The sheer effort it can take to complete a degree at UMSA means that in many circles its graduates are held in high esteem; nevertheless, it’s the Universidad Católica that’s thought to be the best, Ivan insists (though there’s a chance he’s slightly biased...). With more money, it has better facilities and more space; indeed, one of the principal issues Claudia has with UMSA is that there isn’t enough space to study or relax and the university is slightly run-down. “The main problem is a physical one,” she states. Her department, engineering, is excellently equipped for the job, but teaching and facilities vary from subject to subject; both medicine and literature, Sharoll tells me, are very well taught, whereas the much less popular anthropology is aptly considered a weaker department. But how do all of these issues – accommodation, employment, space – affect the student community? 

Sharoll, Claudia and Ivan all agree that there is little interaction on a university level, given that clubs and societies are virtually non-existent, but much more on a departmental one. At UMSA, the student community is strung together by a board of student representatives called the Centro de los Estudiantes, though the knot is not well tied: neither Sharoll nor Claudia seems sure of exactly what the Centro does. The elected students are meant to look out for the student body as a whole, Sharoll explains; Claudia adds that at first they are eager to show their support, but their enthusiasm soon dwindles. Ivan doesn’t even know if a Centro-type organisation exists in the UCB, which goes to show how significant it is (or would be). “No-one is interested in that sort of thing,” he says, “there’s no motivation. It’s a waste of time.” Ivan’s final comment makes me wonder: just how important is university today in Bolivia? He guessed that only around sixty per cent of people go to university in La Paz, and it’s very likely this figure is much smaller outside of the capital; for many, particularly those who come from and will remain in an agricultural background, higher education is neither a logical nor helpful step towards the future.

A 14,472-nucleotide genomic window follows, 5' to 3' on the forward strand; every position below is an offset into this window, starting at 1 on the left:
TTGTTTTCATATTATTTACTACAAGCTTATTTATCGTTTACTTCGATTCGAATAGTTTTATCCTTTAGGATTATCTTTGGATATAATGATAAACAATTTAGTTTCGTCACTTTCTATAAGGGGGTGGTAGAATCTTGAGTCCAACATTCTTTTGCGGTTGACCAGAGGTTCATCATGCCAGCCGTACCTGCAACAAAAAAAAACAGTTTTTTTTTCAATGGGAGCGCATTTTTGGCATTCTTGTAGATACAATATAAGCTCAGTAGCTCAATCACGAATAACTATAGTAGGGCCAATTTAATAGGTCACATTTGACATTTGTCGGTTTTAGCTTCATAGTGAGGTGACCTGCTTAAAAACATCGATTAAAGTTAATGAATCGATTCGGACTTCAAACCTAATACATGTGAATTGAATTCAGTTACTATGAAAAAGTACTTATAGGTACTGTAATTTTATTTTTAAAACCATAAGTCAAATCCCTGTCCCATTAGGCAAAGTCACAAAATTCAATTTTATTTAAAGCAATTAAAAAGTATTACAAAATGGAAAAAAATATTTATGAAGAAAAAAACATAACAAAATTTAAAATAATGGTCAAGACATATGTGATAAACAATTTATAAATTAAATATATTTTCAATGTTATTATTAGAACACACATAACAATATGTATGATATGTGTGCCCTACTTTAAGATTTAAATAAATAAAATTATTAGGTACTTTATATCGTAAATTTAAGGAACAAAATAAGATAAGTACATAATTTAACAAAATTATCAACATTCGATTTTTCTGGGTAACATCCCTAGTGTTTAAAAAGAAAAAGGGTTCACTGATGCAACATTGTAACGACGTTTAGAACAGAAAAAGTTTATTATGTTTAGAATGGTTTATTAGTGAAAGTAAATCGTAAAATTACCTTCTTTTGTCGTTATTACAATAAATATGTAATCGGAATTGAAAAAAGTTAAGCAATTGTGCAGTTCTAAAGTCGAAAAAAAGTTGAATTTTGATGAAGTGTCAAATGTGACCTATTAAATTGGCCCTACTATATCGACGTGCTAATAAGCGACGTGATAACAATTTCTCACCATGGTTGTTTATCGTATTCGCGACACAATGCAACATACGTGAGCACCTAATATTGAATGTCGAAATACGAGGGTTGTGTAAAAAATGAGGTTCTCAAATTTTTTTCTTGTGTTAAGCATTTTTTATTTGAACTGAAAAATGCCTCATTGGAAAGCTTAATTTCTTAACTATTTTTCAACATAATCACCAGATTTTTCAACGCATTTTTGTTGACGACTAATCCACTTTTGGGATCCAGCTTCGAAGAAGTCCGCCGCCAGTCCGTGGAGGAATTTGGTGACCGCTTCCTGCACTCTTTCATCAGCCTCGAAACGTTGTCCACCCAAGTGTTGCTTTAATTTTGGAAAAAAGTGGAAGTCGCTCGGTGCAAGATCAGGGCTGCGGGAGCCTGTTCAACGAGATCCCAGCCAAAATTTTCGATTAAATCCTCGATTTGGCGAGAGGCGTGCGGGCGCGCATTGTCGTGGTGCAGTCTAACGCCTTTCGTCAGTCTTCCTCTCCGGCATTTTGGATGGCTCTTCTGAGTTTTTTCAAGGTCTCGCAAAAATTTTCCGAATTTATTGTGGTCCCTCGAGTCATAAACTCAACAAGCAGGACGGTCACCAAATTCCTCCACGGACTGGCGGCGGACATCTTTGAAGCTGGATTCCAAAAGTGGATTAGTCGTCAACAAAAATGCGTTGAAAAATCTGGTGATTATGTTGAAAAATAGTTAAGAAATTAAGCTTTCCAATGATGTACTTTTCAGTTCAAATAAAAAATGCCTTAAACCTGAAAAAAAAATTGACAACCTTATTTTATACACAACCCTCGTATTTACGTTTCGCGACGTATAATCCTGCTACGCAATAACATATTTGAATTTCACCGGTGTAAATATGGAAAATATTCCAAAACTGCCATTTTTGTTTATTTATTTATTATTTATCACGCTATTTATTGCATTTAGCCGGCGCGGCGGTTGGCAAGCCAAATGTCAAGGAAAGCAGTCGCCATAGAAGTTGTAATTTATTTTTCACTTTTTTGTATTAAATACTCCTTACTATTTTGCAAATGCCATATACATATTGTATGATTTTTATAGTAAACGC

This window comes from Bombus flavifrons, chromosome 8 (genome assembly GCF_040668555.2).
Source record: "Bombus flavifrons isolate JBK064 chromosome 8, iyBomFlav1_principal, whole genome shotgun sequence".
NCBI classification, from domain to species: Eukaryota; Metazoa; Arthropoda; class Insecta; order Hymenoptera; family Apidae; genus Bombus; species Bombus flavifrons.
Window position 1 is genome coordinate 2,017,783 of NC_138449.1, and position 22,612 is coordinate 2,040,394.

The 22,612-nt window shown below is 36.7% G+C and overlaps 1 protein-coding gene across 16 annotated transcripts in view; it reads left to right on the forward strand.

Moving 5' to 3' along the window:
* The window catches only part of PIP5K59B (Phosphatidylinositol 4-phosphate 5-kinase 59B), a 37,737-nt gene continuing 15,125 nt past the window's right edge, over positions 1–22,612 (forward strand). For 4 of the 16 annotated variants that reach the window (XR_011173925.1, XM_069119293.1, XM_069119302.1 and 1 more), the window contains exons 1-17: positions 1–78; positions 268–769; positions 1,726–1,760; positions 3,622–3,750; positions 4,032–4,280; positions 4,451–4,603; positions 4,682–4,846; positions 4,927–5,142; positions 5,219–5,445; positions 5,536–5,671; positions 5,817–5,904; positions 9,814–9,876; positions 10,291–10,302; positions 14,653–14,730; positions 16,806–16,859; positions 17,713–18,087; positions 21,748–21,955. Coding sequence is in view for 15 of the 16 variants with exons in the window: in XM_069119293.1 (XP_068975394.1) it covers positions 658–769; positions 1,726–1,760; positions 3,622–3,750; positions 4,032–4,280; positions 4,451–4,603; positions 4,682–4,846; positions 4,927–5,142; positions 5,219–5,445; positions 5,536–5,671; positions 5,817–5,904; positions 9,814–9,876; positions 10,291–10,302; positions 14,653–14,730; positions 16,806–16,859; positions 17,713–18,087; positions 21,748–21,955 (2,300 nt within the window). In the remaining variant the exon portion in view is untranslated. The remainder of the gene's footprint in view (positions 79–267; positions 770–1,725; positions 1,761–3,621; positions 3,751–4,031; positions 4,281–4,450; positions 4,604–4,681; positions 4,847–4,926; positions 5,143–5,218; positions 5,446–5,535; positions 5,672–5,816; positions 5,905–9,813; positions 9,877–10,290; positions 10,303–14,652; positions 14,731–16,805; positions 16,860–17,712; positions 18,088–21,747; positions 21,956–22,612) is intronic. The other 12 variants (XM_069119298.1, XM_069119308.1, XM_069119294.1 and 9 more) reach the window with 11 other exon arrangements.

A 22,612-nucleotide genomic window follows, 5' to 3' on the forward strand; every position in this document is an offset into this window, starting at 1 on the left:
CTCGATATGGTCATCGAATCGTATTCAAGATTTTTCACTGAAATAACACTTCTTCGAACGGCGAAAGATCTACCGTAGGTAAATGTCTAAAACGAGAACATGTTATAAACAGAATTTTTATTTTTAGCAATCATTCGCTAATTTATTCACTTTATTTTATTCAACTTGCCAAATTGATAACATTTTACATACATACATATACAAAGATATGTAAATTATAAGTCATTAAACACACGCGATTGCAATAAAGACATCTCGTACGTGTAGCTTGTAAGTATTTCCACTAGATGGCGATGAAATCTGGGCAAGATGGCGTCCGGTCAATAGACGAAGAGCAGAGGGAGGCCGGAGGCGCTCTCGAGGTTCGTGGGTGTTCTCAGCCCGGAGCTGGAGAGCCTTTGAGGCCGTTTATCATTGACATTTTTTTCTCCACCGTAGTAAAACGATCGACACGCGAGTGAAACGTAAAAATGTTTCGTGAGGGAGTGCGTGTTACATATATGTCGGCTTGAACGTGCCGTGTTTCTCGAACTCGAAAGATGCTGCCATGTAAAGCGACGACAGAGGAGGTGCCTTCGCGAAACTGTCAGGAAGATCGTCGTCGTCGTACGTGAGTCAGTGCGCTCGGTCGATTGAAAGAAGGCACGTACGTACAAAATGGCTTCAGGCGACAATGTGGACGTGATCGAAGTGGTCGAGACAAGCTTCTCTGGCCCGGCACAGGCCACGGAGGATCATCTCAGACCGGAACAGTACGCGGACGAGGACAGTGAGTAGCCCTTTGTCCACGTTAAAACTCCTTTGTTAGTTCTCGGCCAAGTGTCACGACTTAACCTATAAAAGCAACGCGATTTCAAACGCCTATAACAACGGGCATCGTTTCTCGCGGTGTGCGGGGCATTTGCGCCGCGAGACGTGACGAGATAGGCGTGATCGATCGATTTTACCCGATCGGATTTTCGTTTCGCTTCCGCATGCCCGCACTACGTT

The lack of a Centro type organisation at the UCB, and its inefficacy at the UMSA, point to a political apathy in students’ lives that seems to reflect the current state of affairs in England. It is perhaps telling that, as Ivan adds, there is a growing tendency amongst private university students to put studying on the back burner and prioritise all the sex, coke, and cumbia that have become such common components of university life in England.